IE 11 is not supported. For an optimal experience visit our site on another browser.

Chris Christie faces yet another Port Authority scandal

This isn't related to the Christie bridge scandal that federal prosecutors and a state legislative panel are looking into. It's another Christie bridge scandal.
Chris Christie
New Jersey Gov. Chris Christie gestures as he gives the keynote address to the New Jersey State Chamber of Commerce annual Congressional Dinner in Washington, Tuesday, April 22, 2014.
New Jersey Gov. Chris Christie (R) recently declared that he's done with his multiple ongoing scandals. The obvious follow-up question, of course, is whether Christie's scandals are done with him.

The New York Times first reported Tuesday that the Manhattan district attorney's office and the Securities and Exchange Commission are looking into potential securities law violations over a repair project for a New Jersey skyway. At issue is whether the Christie administration requested funds from the Port Authority of New York and New Jersey -- which were supposed to be used to fund a rail tunnel under the Hudson River -- to go toward fixing up the Pulaski Skyway three years ago, both the Times and NBC News reported. The Times noted that the skyway was outside the purview of the Port Authority, since it is operated by the state of New Jersey. As msnbc reported in January, Christie's cancellation of the Hudson tunnel project sparked controversy in the state. It also freed up $1.8 billion from the Port Authority, which was used to fix up the skyway and other roads in New Jersey.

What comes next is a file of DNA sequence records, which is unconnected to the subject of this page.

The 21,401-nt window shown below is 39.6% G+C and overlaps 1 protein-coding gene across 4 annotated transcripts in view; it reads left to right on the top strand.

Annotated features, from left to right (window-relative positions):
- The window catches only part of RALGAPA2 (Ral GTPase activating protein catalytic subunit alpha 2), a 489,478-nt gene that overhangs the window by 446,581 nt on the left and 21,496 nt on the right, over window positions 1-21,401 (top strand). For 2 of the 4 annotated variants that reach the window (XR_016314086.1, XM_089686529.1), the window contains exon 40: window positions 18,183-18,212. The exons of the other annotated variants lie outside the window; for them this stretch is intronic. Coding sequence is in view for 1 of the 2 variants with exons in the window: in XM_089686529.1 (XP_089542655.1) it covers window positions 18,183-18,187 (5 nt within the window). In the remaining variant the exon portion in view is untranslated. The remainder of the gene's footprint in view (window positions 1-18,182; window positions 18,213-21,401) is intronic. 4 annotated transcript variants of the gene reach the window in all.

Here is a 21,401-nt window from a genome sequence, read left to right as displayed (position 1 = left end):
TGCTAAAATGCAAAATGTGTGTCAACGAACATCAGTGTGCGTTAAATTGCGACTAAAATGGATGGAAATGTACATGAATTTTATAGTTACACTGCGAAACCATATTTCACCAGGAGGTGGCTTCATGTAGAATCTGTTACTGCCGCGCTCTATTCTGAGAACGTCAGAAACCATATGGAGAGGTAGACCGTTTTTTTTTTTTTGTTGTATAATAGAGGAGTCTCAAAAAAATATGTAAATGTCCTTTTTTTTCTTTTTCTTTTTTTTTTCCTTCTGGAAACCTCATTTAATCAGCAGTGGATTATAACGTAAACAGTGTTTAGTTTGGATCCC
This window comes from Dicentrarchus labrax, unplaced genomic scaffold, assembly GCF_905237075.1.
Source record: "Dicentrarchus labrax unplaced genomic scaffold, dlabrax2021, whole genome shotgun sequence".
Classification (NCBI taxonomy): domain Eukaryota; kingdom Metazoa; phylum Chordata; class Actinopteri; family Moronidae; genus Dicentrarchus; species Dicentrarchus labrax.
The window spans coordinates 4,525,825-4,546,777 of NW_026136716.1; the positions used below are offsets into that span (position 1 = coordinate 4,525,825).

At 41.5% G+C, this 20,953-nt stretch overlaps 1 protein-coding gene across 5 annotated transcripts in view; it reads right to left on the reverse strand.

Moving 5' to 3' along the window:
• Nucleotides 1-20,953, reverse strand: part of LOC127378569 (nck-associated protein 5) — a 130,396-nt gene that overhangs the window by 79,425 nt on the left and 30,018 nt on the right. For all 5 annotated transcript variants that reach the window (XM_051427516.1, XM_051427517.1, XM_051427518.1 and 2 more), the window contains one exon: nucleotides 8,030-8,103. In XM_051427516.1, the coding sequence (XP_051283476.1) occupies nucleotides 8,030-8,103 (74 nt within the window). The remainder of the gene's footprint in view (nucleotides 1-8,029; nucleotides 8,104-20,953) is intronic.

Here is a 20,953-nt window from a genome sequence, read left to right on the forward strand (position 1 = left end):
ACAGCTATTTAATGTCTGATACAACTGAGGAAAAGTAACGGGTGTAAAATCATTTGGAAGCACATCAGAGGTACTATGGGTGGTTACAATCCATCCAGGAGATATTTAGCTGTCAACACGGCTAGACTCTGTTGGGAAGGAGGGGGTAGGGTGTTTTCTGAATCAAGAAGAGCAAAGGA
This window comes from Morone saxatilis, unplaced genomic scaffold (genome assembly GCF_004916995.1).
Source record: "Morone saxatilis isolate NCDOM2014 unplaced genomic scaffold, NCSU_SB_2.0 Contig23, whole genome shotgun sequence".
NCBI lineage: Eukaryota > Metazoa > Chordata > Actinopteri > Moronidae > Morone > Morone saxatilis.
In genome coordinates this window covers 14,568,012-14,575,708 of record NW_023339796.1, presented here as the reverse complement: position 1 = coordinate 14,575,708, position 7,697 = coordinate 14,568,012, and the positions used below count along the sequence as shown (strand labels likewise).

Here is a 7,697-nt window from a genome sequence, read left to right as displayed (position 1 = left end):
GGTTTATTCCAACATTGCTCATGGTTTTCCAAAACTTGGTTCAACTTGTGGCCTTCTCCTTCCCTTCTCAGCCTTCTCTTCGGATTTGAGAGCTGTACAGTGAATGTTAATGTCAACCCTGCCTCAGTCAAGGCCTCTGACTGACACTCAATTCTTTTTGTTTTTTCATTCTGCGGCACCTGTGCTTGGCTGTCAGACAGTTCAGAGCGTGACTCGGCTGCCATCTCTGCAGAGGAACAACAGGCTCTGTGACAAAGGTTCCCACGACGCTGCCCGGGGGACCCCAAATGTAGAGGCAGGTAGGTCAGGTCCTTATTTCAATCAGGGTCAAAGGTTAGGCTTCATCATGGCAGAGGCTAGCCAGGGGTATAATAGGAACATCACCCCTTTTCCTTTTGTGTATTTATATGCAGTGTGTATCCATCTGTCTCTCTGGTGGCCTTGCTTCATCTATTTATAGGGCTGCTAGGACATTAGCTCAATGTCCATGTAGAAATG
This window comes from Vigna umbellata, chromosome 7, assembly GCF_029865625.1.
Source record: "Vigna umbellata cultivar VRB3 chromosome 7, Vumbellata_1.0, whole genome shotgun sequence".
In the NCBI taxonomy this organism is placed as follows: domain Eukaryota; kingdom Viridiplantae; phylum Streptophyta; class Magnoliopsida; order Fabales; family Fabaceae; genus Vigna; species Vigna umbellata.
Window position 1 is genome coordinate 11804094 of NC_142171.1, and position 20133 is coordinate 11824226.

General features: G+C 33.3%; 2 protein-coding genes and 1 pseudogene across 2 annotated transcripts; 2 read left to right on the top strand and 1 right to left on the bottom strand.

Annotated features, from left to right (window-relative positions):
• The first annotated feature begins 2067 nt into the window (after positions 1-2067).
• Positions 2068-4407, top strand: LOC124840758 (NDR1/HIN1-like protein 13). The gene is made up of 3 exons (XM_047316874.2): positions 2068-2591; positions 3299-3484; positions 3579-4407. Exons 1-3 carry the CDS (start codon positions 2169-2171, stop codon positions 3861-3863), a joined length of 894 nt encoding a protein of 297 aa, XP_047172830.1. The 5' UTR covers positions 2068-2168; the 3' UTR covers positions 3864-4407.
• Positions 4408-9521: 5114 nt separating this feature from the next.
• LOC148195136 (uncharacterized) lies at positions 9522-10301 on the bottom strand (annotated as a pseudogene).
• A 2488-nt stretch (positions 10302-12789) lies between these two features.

Keep in mind, this isn't related to the Christie bridge scandal that federal prosecutors, a federal grand jury, and a state legislative panel are looking into.
Rather, this is another Christie bridge scandal that criminal investigators are exploring.
From the New York Times' report:

The inquiries into securities law violations focus on a period of 2010 and 2011 when Gov. Chris Christie's administration pressed the Port Authority to pay for extensive repairs to the Skyway and related road projects, diverting money that was to be used on a new Hudson River rail tunnel that Mr. Christie canceled in October 2010. Again and again, Port Authority lawyers warned against the move: The Pulaski Skyway, they noted, is owned and operated by the state, putting it outside the agency's purview, according to dozens of memos and emails reviewed by investigators and obtained by The New York Times.

The governor's team didn't listen, pushing "relentlessly" to redirect the funds. In one instance, the governor even said publicly that New Jersey would use on Port Authority funds on the Pulaski Skyway before an agreement was in place to do so.
In one especially damning instance, the Port Authority describing the Skyway reconstruction in bond documents as "Lincoln Tunnel Access Infrastructure Improvements."
It's worth noting that there might be some connection between the related controversies. As WNYC reporter Andrea Bernstein explained on the show back in February, "What we are learning increasingly is that this scheme was part of an effort by Governor Christie to use the Port Authority of New York and New Jersey, a giant bi-state agency, really as an additional arm of this government and a political wing to solve his political problems."
That was in reference to the George Washington Bridge scandal, but it apparently has broader applicability.